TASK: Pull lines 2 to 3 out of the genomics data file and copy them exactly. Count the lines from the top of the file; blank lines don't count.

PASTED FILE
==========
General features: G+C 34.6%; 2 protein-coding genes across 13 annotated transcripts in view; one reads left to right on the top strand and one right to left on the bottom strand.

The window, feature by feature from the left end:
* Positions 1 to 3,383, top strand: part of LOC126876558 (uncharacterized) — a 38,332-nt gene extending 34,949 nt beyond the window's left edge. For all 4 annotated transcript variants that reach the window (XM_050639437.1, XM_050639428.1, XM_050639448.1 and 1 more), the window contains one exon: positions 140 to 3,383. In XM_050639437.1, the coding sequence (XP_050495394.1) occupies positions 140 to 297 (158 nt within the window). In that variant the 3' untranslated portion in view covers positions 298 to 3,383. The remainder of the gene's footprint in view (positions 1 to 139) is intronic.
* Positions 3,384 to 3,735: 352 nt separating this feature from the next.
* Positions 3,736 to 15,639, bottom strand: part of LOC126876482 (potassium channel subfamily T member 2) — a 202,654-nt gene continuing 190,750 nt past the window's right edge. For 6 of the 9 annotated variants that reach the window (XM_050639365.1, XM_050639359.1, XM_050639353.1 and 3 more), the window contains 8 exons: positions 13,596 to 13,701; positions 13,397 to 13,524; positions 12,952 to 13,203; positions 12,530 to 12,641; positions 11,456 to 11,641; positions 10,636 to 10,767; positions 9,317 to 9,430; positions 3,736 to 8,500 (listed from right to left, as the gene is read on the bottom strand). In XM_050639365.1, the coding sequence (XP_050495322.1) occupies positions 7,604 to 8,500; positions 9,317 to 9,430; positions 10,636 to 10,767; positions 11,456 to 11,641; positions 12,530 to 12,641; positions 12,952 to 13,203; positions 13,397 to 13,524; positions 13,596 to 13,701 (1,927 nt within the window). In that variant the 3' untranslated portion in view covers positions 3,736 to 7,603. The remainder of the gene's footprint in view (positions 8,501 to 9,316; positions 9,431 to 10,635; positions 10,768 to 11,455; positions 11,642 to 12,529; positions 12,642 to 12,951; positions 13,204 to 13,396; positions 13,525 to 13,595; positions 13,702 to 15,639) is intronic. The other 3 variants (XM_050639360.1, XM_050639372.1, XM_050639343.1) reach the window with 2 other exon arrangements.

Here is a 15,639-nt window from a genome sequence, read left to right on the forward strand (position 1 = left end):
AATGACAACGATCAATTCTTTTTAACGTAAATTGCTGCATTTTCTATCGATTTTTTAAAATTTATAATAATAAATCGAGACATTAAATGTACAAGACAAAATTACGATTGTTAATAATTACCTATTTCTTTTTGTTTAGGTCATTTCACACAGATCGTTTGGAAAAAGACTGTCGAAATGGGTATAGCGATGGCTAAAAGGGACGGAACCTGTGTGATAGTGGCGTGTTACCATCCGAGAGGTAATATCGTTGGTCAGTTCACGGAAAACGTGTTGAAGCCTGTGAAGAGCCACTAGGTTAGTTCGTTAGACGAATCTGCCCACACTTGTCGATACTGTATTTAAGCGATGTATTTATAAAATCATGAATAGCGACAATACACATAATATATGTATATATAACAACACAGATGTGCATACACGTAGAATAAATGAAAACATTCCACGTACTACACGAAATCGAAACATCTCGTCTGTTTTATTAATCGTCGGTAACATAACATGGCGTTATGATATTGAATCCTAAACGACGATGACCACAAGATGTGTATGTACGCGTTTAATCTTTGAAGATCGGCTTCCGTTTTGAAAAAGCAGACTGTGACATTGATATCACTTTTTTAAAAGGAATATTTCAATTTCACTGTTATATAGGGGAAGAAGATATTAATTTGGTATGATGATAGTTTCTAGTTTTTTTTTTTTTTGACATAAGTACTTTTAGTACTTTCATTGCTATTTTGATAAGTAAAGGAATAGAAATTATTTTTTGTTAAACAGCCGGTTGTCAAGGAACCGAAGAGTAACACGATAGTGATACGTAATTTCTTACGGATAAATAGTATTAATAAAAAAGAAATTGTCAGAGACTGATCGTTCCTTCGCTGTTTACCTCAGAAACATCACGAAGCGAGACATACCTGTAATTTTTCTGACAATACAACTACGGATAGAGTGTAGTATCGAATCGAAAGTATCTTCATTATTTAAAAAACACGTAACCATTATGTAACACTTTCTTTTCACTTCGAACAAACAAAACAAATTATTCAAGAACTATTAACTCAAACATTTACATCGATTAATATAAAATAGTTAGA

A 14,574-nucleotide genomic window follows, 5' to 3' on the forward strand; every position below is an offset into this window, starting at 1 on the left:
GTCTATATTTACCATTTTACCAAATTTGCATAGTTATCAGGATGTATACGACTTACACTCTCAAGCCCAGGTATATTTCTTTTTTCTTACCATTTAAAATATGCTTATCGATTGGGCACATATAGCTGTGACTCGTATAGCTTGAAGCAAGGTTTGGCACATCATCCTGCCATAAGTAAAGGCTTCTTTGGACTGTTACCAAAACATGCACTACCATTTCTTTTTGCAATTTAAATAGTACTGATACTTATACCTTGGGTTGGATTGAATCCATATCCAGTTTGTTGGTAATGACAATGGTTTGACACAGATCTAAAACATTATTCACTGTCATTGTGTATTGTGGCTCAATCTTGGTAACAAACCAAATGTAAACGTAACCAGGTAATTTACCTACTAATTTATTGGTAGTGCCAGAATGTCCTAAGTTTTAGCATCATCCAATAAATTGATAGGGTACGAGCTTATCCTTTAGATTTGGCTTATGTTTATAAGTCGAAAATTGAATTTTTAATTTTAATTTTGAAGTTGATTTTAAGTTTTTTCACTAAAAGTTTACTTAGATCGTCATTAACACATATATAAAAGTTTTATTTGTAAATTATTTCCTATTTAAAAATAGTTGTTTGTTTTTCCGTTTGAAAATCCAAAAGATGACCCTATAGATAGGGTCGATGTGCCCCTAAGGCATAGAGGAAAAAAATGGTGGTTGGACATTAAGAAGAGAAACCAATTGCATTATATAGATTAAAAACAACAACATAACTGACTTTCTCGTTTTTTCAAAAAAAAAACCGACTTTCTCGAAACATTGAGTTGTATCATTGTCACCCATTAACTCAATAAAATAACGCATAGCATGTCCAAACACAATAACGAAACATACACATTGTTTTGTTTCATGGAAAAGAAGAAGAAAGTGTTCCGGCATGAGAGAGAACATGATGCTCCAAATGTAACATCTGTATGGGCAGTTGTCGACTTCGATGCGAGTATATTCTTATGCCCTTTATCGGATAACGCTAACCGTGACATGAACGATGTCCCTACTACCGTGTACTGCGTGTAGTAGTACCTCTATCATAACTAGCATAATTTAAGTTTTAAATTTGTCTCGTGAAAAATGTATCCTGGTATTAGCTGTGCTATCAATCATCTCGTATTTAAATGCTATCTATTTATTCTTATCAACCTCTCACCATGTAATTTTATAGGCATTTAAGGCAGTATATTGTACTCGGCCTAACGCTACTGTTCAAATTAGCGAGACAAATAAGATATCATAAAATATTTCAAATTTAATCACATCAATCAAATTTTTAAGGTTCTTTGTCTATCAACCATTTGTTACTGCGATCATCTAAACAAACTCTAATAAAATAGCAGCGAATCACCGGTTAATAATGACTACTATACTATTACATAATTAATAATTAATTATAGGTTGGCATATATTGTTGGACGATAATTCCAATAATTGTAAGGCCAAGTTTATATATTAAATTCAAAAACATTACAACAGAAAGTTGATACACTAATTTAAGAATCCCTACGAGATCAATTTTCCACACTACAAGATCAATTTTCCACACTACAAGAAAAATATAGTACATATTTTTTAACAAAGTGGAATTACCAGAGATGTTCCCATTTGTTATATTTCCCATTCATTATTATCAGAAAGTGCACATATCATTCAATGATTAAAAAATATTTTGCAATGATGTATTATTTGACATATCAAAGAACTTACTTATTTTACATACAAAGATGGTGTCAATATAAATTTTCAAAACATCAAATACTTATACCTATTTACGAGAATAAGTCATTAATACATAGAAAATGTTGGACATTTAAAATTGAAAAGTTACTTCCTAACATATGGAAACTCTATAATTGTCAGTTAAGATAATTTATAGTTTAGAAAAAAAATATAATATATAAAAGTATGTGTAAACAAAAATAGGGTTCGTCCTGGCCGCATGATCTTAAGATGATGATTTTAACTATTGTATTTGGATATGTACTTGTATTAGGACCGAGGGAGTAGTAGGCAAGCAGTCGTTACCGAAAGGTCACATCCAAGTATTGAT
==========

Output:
The window, feature by feature from the left end:
* Positions 1 to 3,383, top strand: part of LOC126876558 (uncharacterized) — a 38,332-nt gene extending 34,949 nt beyond the window's left edge. For all 4 annotated transcript variants that reach the window (XM_050639437.1, XM_050639428.1, XM_050639448.1 and 1 more), the window contains one exon: positions 140 to 3,383. In XM_050639437.1, the coding sequence (XP_050495394.1) occupies positions 140 to 297 (158 nt within the window). In that variant the 3' untranslated portion in view covers positions 298 to 3,383. The remainder of the gene's footprint in view (positions 1 to 139) is intronic.